You point out one of the toughest things about programming autonomous vehicles, programming it whether to decide to hit the stroller in the crosswalk, or the crowd on the sidewalk.I remember talking to an engineer who came in the dealership out in CA over autopilot technology. It's wild this correlation comes up now between a bus and a UPS truck. He mentioned the software he was working on and how to make it intelligent, essentially deciding which is worse to crash into. Basically if the car is going to crash it looks all around and in the right lane sees 2 cars and in the left lane it sees 1 bus. 1 is less than 2 so it would crash into the larger object even though it could have more impact. Now this was years ago and I don't know if that technology was actually implemented, but crazy to read an article about them hitting larger vehicles and trees.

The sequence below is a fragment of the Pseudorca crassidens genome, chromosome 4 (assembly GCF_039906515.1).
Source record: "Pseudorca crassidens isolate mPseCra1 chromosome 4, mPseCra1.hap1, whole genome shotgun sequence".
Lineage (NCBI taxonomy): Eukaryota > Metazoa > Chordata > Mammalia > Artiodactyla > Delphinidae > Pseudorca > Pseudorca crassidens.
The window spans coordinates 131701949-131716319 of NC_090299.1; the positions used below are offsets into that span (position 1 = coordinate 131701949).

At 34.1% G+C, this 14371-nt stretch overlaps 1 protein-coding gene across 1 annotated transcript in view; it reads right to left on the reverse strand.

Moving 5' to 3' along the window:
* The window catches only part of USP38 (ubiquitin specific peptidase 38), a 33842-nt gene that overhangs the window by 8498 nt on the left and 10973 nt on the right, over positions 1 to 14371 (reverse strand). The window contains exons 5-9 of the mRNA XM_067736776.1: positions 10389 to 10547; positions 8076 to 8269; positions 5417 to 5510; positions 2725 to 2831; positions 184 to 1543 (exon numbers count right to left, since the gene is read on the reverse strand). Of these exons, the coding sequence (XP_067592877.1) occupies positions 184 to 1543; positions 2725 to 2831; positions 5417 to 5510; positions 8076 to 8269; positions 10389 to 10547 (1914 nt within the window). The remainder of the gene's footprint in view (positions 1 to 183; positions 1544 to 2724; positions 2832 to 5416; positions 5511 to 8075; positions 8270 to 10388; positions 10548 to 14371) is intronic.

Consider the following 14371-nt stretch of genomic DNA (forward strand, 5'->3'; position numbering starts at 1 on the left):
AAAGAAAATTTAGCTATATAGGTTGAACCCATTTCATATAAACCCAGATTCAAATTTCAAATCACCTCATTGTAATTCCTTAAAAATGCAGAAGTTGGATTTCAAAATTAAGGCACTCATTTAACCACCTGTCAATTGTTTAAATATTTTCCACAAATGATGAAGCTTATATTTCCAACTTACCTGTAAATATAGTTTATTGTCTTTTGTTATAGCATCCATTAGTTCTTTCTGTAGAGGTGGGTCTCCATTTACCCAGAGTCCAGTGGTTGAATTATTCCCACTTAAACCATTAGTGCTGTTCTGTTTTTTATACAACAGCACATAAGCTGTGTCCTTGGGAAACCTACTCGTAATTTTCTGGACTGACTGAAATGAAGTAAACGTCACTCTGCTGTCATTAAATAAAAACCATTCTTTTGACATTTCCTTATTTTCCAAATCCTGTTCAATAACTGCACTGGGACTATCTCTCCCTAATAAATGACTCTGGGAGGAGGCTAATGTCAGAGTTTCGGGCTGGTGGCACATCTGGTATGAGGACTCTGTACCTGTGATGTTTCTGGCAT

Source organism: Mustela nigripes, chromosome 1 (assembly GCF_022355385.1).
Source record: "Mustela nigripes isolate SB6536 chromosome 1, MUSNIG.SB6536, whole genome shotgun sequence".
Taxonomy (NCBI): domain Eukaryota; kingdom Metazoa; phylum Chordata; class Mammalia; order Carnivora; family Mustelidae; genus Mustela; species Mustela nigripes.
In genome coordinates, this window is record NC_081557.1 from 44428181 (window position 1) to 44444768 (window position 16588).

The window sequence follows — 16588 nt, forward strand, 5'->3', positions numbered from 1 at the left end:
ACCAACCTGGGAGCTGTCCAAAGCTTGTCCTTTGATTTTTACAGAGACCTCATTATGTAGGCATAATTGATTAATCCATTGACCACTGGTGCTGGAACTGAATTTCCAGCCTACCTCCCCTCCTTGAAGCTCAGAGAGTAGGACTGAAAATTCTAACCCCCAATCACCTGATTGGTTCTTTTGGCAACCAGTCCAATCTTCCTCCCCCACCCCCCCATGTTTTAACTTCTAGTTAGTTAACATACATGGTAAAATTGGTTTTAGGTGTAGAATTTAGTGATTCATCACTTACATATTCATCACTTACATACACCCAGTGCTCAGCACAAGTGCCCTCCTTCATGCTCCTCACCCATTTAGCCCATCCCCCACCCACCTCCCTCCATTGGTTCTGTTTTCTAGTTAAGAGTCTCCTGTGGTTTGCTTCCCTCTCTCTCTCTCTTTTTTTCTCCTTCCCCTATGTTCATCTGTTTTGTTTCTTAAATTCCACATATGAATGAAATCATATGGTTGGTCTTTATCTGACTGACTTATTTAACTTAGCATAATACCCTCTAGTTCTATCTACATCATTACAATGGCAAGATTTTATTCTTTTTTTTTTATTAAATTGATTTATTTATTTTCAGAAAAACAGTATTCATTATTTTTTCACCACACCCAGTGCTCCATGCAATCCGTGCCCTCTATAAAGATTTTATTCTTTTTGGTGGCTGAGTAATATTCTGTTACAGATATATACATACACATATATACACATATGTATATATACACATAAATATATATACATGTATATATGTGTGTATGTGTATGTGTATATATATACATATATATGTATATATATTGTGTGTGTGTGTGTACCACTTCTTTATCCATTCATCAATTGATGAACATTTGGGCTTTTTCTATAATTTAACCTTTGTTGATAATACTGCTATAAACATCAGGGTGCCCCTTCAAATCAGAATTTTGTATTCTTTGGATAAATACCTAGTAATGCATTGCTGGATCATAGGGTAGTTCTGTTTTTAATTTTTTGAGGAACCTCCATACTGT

FAA, and EASA have been getting harder to work with, I am hearing?I am currently working on an SAE committee that is developing the safety standard for certification of AI systems for aircraft. That standard is due out in late 2023.
Road vehicles are supposed to meet ISO26262 safety standard, but that does not currently discuss AI and there is no independent auditors for that standard, such as the FAA or EASA in the aerospace domain. NHTSA only gets involved after accidents or incidents occur.
Ya, I cannot believe what they have done with the 777X, major flight control redo and recertifications. Years of delays and billions of dollars. This is likely an overcorrection due to the MAX problems.FAA has gotten much tougher since 737 MAX. One of my company's customers, Gulfstream just got affected by this.
In the wake of the Boeing 737 MAX crashes, the FAA is making its aircraft certification process more rigorous, a move that could push the Gulfstream G700 timeline back.www.globalair.com